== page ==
Cadaver Lab

In Fall 2017, News by Sarah Moss


For five days under Jelsma’s direction, the students spent eight hours per day dissecting a male and a female body as part of a weeklong intensive cadaver course.

“At the end of the first day on Monday, we were exhausted,” says Jelsma. “The work is quite detailed, and you realize that this is a human being, which emotionally can be hard.”

All eight students who participated in the cadaver lab had taken Jelsma’s anatomy class, so they were well-versed in human anatomy. However, Jelsma believes having access to a cadaver course and lab will help anatomy students better understand and retain the information they’ve learned.

“In the past, anatomy students have dissected cats; they have had photographic atlases in their textbooks that show pictures of human bodies,” says Jelsma. “But that’s not the same as looking at a human body.”

Julia Bos, a senior biology major who participated in the cadaver course, agrees. “It’s a better way to learn than by looking at a diagram in a textbook,” says Bos. “These are real muscles that you are revealing, for example. It was such a different experience to see it in a real body in 3D. I feel like I can remember it so much better now—the different muscles and their positions.”

Students who plan to attend medical or physical therapy school will especially benefit from taking a course in the cadaver lab.

“Bigger universities typically have cadaver labs, but I don’t know how much access an undergraduate student would have to a cadaver lab at a large university,” says Jelsma. “So when students go on to medical school or physical therapy school, they will have knowledge that will make them that much better prepared.”

The cadaver lab is smaller than a classroom, with room for two dissecting tables and a storage closet.

“We would usually not have more than four students on one body,” says Bos. “Any more than that would get crowded.”

A monitor on the wall, attached to a camera on a moveable arm, allows Jelsma and the students to project muscles, veins, and arteries. The bright surgery lights let students see minute details of the dissection.

“The fascia and the tendons are actually iridescent under the lighting,” says Bos. “It was amazing to see the variety of tissues, how everything looks so differently—and it’s all designed for specific functions.”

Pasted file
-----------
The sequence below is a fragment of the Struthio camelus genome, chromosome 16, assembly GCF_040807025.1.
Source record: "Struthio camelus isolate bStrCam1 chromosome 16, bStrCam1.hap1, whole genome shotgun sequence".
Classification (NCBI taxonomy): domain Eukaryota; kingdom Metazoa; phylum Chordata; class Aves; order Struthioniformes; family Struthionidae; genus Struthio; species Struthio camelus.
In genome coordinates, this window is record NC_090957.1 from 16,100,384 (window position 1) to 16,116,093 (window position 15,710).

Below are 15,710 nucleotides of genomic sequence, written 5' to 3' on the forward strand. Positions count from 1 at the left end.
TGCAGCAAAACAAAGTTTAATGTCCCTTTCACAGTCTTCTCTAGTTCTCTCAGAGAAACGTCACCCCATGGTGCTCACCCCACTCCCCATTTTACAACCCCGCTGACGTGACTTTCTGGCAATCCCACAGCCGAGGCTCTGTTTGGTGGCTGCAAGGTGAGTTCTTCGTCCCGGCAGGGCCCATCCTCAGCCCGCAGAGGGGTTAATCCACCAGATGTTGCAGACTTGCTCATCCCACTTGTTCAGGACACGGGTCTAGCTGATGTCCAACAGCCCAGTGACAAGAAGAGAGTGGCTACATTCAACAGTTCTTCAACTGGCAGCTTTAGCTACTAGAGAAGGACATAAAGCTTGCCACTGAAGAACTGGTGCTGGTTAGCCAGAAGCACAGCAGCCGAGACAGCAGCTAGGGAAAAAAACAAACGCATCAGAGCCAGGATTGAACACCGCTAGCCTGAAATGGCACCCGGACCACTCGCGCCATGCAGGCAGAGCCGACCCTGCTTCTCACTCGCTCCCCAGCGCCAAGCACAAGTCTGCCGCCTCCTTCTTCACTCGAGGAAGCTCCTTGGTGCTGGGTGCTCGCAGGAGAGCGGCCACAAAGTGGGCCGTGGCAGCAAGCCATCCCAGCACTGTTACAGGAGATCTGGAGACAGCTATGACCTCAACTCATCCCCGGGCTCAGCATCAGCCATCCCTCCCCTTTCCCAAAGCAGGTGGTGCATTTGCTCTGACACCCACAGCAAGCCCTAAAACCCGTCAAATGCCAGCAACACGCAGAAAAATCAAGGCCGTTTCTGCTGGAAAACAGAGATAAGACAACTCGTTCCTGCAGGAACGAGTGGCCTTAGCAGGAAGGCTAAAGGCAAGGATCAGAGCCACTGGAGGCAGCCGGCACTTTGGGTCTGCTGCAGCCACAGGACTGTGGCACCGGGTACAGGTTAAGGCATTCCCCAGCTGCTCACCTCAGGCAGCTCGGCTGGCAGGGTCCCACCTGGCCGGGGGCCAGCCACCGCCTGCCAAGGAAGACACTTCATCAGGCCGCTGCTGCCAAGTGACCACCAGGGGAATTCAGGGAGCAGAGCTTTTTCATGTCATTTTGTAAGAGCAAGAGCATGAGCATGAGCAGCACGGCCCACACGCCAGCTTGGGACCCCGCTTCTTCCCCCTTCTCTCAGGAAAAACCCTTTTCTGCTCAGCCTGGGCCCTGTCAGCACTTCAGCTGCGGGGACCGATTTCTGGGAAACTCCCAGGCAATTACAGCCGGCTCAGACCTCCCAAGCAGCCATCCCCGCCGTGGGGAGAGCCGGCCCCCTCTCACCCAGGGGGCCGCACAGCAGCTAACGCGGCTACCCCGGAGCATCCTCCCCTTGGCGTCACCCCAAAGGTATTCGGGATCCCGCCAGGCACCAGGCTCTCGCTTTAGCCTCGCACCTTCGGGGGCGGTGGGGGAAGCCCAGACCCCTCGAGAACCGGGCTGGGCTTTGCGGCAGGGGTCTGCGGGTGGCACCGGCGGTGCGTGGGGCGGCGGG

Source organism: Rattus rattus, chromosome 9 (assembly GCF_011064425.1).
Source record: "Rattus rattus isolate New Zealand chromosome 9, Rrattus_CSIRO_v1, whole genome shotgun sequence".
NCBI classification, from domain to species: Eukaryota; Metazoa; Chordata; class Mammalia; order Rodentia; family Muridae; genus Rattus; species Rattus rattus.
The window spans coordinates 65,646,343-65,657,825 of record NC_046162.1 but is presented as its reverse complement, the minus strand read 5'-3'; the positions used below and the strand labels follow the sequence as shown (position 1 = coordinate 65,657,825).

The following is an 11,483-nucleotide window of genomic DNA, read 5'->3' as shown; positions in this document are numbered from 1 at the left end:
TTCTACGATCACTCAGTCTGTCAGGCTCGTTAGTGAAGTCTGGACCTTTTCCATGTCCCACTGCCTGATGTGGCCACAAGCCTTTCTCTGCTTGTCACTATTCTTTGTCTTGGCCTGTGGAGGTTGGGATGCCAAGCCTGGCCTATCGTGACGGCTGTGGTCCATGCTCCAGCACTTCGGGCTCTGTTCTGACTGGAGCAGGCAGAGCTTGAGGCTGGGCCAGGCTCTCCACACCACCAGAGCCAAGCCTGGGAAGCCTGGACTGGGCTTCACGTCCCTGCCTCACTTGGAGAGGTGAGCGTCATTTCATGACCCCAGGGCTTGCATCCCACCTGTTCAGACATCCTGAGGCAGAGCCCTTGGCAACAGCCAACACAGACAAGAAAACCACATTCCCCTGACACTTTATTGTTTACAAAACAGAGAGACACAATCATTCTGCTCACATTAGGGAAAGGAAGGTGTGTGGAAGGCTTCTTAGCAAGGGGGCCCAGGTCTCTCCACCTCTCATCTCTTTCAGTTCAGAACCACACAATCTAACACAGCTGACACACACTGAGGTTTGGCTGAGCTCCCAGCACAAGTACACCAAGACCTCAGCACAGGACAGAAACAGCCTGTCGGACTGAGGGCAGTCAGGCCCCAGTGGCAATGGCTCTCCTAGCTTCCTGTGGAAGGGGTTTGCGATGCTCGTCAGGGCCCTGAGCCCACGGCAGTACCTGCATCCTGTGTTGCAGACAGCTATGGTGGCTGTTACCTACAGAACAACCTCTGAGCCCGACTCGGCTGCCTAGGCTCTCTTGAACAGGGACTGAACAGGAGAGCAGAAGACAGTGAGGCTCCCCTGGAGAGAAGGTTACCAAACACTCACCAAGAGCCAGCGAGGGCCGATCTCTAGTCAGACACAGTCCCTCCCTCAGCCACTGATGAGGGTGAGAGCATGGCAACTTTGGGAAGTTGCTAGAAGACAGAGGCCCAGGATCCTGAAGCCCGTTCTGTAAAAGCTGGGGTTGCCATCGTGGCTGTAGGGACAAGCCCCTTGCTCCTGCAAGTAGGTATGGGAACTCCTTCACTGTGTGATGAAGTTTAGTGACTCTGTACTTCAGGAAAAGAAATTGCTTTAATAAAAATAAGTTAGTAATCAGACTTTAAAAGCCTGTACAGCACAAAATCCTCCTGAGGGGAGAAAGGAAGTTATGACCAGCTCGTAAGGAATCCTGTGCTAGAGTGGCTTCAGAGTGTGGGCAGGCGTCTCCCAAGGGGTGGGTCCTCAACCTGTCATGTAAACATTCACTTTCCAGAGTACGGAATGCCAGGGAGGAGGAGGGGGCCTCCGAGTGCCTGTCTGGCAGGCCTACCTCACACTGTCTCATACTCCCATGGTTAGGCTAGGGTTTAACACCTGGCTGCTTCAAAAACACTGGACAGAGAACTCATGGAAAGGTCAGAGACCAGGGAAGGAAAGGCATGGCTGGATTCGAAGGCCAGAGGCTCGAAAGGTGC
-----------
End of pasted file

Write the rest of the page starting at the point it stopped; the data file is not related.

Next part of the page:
The cadaver lab was designed to preserve and respect the bodies.

“There’s a separate ventilation system in the cadaver lab, and each table has its own ventilation,” says Jelsma. “We also have three levels of security: The tables themselves are locked with a padlock, the door to the lab is locked, and the door to the anatomy lab is locked. This level of security is to show respect for the human body.”

It will take much longer than forty hours to dissect the two cadavers; the students in the cadaver lab mainly worked on revealing the muscles and opening up the chest cavity. Later this fall, Jelsma’s anatomy course will slowly finish the dissection; students taking non-major human biology courses in the fall and spring will observe the dissected cadavers.

Now that he has access to the new lab, Jelsma is rethinking the way he teaches his courses.

“We usually learn the different organ systems in isolation from each other,” says Jelsma. “However, as you’re dissecting, you have to watch out for this blood vessel or identify this nerve or muscle. You see how tightly held together the person is; everything is integrated. Now I’m planning to teach regionally rather than system by system.”

Dissecting and studying cadavers has reminded Bos of God’s love for his creation. “It shows how much detail God put into designing the human body,” reflects Bos. “It is a picture of his love for us. It is a labor of love to make the body that detailed and well-designed when God could have made our bodies simpler.”

“I’m really grateful to the donors who gave us the funds to complete the Science Building renovations,” says Jelsma. “We were doing good things before, but we can do so many more good things now.”